Trauma and guilt are very closely connected throughout Extremely Loud & Incredibly Close. Throughout the novel, several characters demonstrate what psychologists call survivor’s guilt, which is when people who survive a traumatic event think they’ve done something wrong and feel guilty simply because they are still alive. National trauma is deeply connected to individual trauma throughout the novel. The major national trauma of September 11 becomes intertwined with the major personal trauma of Dad’s death. Oskar and his family have to deal with both the huge, public tragedy of 9/1l and their own individual disaster that shakes them to the core. Oskar feels incredibly guilty about the phone messages that Dad left on the morning of September 11, 2001. Oskar hides the answering machine tape with his Dad’s voice because he is too ashamed to admit to his Mom that heard his Dad but didn’t pick up. Oskar continues to obsess over his Dad, and his quest to find out who “Black” is becomes his way of trying to cope with the guilt that going through such a traumatic experience has produced.
Oskar’s Grandpa is also tremendously affected by trauma and guilt. After the Dresden firebombing, Grandpa eventually stops talking: his pregnant wife, Anna, had died in the bombing, and he has such tremendous survivor’s guilt that he becomes unable to speak. Grandpa married Anna’s sister, who is Oskar’s Grandma, after the war, but when Grandma became pregnant with Oskar’s Dad, Grandpa left her, adding yet another layer to his feelings of guilt. But even though Grandpa doesn’t speak out loud, he still communicates. He has the words YES and NO tattooed on his hands, and he writes notes when he needs to say something more complicated. Grandpa also writes long letters to his son (either his unborn son who died in the Dresden firebombing that he himself survived, or Oskar’s Dad who he abandoned), even though he never mails them.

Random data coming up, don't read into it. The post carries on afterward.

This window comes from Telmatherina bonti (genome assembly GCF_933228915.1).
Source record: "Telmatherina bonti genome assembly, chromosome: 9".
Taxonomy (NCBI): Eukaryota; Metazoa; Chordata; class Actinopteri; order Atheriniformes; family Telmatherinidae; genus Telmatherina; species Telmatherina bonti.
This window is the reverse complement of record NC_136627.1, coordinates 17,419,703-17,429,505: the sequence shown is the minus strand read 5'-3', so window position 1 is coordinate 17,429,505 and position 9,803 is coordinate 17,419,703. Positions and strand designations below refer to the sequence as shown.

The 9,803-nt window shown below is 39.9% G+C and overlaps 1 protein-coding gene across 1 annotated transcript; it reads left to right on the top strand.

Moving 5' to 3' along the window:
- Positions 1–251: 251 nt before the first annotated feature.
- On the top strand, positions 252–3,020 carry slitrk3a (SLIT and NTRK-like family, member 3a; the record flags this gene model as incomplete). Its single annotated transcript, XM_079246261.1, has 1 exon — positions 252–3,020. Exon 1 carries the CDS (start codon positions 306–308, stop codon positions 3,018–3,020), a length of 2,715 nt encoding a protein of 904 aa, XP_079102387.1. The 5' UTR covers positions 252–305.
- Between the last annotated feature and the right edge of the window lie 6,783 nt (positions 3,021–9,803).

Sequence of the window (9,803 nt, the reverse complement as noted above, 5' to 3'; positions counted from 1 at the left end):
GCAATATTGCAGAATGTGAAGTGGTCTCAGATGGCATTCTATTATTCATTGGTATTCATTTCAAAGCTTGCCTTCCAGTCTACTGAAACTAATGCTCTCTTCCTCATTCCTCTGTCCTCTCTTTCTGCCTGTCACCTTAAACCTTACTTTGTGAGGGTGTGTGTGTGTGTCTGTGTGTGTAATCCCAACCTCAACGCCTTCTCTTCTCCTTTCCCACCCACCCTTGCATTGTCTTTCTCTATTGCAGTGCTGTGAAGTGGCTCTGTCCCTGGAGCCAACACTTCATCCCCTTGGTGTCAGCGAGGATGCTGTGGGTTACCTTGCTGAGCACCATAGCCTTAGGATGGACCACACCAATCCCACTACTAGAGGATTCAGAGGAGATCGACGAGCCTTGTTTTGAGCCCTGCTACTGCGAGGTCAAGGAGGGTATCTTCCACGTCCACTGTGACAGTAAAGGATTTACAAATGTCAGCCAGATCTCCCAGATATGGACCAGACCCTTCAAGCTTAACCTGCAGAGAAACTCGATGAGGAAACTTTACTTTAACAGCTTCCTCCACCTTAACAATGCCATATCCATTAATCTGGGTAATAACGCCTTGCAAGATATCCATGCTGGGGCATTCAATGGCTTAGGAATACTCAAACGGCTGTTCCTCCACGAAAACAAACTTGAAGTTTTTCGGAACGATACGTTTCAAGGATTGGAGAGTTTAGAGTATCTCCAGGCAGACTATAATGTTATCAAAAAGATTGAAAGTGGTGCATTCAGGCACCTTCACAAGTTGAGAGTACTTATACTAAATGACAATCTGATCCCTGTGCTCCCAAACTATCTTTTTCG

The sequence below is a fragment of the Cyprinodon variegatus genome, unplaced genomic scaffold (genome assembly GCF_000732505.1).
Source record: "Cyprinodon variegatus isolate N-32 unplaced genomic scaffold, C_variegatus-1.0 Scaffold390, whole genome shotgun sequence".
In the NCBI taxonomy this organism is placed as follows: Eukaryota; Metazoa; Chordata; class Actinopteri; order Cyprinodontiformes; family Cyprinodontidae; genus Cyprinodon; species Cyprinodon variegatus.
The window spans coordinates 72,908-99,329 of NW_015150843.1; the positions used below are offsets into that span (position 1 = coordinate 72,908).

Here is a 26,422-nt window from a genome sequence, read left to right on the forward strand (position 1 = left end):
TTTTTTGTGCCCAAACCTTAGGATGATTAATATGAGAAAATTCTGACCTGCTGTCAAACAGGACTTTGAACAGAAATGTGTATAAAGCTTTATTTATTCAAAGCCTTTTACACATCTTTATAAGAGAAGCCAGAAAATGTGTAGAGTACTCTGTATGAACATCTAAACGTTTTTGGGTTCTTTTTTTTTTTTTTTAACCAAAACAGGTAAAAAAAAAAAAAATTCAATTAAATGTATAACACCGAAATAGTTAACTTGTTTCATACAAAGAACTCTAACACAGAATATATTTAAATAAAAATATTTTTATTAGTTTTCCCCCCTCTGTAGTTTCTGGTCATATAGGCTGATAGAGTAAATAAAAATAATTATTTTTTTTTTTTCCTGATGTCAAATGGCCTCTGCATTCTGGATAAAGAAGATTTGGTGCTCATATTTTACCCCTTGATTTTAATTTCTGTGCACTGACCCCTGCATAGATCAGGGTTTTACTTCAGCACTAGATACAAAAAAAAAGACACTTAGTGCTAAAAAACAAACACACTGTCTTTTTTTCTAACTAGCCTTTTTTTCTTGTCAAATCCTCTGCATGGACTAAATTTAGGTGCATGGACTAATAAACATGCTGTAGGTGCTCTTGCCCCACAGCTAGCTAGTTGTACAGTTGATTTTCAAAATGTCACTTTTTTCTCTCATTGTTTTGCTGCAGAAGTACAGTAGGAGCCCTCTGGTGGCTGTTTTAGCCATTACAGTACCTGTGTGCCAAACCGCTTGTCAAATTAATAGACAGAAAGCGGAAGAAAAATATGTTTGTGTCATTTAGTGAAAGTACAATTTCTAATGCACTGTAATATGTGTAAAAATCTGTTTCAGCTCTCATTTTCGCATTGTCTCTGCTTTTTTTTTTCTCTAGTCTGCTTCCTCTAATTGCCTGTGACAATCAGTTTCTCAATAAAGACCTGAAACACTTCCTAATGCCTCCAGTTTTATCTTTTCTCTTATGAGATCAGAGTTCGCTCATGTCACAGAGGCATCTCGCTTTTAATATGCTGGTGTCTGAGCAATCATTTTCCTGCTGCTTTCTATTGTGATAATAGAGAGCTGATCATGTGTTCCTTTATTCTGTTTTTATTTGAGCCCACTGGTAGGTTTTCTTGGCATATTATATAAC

Many of the feelings of guilt that trauma produces become resolved indirectly through the novel, rather than directly. Oskar does not ever get to say a proper goodbye to his Dad, but the key provides closure for William Black, who has been attempting to process his own father’s death. Grandpa does not get to reconnect with his son, but he connects with family when he moves in with Grandma. Guilt connects everyone in the novel, and though characters might not be able to help themselves directly, they can each help each other. Tragedies might not have a direct solution, but by many indirect routes, the guilt can become bearable. Building community is presented as a way to deal with trauma and guilt: things that are crippling to bear alone can become manageable if there are others around to help spread the load around, if not lessen it.
Trauma and Guilt ThemeTracker
Trauma and Guilt Quotes in Extremely Loud and Incredibly Close
Isn’t it so weird how the number of dead people is increasing even though the earth stays the same size, so that one day there isn’t going to be room to bury anyone anymore?
There were four more messages from him: one at 9:12, one at 9:31, one at 9:46, and one at 10:04. I listened to them, and listened to them again, and then before I had time to figure out what to do, or even what to think or feel, the phone started ringing.